Life can be hard, stressful, painful, and just downright unfair sometimes. We all have so many pressures and expectations placed upon us as well as our own hopes and desires to be happy. As we’ve all experienced, our day to day routines don’t always end in happiness and sometimes we just hurt. Somehow, though, we’ve learned that we can’t show these signs of sadness and pain for fear of being seen as weak or dramatic. So we add to our armor and spruce up our mask – getting our battle shields ready to protect us from further hurt while continuing to bury down our ‘yuck’ feelings. Why? Well because this is what we’ve learned, and this is what has been taught to us. I’d like to tell you all a different story and one that you may think odd coming from a therapist - sometimes it’s okay not to be okay.
Why do we work so darn hard to make sure that no one else knows that we’re hurting? What is it that we’re so afraid of? Vulnerability – the one magical word that can strike fear into the strongest of people. When we take down our veil, we open our hearts to potential disapproval, dismissal, and invalidation. For some, it only takes one experience of this for them to tell themselves that vulnerability is unsafe and therefore, guards must always be up to protect them from the pain and ‘yuck.’ Others learn from society – men who show emotion are weak and women who cry are hysterical (not the funny kind). So the shields go up and the masks become fixed to our faces. We brace ourselves for the day and begin our inner monologue: “no one’s going to see how I’m feeling today so I’m safe.” All the while, our hidden feelings and emotions pile up inside, eating away at our happiness and sense of self-appreciation. The days become weeks which turn into months which turn into years, all the while we sing the same song to ourselves - “Put On a Happy Face.” Of course the gray skies are gonna clear up, but they don’t stay clear forever.
Boy that’s a downer, isn’t it? Don’t get me wrong, my purpose in writing this isn’t to put you all in a funk and pour salt into your wounds. I’m trying to highlight something that we all do and the cycle that we all get ourselves into. We wake up, start our day, put on our mask, and hope that nothing bad happens. When that something bad does happen we either react to it or we bury it down deep, adding it to the already immense pile of ‘yuck.’ Rarely, though, do we allow ourselves to embrace those icky feelings and authentically share with others that we’re not okay. What would it be like for you if you were to share those feelings and tell someone, “hey, that really hurt my feelings”? Pretty terrifying, huh? Do you think that this might change your cycle? Perhaps that one act of vulnerability could decrease the amount of armor that you put on and release some of that ‘yuck’ that is stored up inside.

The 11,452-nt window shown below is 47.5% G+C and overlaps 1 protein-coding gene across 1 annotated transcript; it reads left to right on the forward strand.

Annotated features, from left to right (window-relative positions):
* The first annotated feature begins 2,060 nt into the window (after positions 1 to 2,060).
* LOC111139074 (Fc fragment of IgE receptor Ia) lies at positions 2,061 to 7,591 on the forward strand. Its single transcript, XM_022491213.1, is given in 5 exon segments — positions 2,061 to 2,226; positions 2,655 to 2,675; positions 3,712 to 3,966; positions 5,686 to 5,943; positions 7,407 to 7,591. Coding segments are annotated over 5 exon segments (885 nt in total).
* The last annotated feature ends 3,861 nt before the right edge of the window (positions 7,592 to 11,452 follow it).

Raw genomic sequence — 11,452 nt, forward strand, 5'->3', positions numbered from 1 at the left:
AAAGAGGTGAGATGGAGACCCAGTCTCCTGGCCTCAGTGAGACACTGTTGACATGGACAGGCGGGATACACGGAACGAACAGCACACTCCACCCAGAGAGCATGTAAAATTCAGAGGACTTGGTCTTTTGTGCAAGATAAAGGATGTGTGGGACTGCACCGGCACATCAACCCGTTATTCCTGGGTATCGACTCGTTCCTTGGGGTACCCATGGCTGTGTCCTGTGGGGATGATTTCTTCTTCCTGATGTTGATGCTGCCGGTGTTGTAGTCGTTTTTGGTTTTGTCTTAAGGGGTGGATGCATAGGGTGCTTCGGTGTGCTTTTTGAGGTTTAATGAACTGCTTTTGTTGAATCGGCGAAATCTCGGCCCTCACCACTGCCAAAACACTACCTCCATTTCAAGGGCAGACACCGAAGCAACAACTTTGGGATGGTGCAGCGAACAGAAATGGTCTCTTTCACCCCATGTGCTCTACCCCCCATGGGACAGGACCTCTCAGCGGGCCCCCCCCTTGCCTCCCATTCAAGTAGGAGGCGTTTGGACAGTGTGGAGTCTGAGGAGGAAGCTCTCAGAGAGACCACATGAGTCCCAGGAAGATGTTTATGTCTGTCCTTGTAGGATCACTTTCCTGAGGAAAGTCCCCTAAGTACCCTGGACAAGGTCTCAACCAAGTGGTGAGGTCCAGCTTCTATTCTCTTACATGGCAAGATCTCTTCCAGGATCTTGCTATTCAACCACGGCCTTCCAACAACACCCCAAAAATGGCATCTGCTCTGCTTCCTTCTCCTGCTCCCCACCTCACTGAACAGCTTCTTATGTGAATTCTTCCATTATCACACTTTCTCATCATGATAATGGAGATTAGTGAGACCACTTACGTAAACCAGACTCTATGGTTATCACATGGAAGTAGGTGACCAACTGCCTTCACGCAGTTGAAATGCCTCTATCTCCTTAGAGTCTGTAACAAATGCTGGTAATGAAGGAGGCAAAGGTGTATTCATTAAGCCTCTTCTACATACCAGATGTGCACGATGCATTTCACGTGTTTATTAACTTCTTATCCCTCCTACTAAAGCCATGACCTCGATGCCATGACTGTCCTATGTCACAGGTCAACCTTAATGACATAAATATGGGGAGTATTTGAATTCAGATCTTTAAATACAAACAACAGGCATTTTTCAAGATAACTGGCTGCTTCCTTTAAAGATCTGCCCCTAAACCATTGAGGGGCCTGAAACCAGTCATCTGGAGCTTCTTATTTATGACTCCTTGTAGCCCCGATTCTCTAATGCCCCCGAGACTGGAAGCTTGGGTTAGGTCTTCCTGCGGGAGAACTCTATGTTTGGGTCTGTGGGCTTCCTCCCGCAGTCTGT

Maybe sharing your feelings with others seems too scary right now. I can appreciate that. What would it be like if you shared your feelings with someone who is less scary? What about that person that stares back at you in the bathroom mirror? I’ve written in previous blogs about my love of journaling. Now when I talk about writing in a journal, I’m not referring to that fluffy pink journal with the gold lock in which we write about our latest crush or the hottest song that’s on the radio. I’m talking about an outlet in which you write down whatever is on your mind – your innermost thoughts, feelings, emotions, and sources of anxiety/depression. This is a place where you can ‘dump your yuck’. A place to get those feelings down on the page and remove them from your body.
One of the beautiful things about therapy is that we have an opportunity to ‘dump’ all of this hard stuff in the therapy office so that we can feel lighter and release the heaviness of our yuck. Journaling provides the same opportunity. Although a journal isn’t able to provide verbal feedback or validation of your feelings, it is able to capture the weight of your thoughts and trap them within the pages of your journal. This type of journaling isn’t meant to serve as a historical record in which you go back after a few months and re-read what you’ve written to reminisce about the memories captured. It’s a place to release the heaviness in your head and your heart. Once inside, the thoughts, feelings, and experiences are to be closed in and barricaded by the covers of the journal. It’s not necessary to go back and re-read previous passages, because you might run the risk of re-injecting this yuck into your head and heart. Write and close the book.
We all experience those heavy and painful emotions, and we all know what it’s like to be weighed down by the ‘yuck.’ By embracing those feelings for what they truly are, we take the first step in lightening their heavy load. Acknowledging and accepting the ‘yuck’ doesn’t make us weak. Much to the contrary, it’s empowering and tremendously strong to speak of and/or write about that heaviness. Removing our masks, barriers, and armor allows us to truly hear ourselves say, “sometimes it’s okay not to be okay.”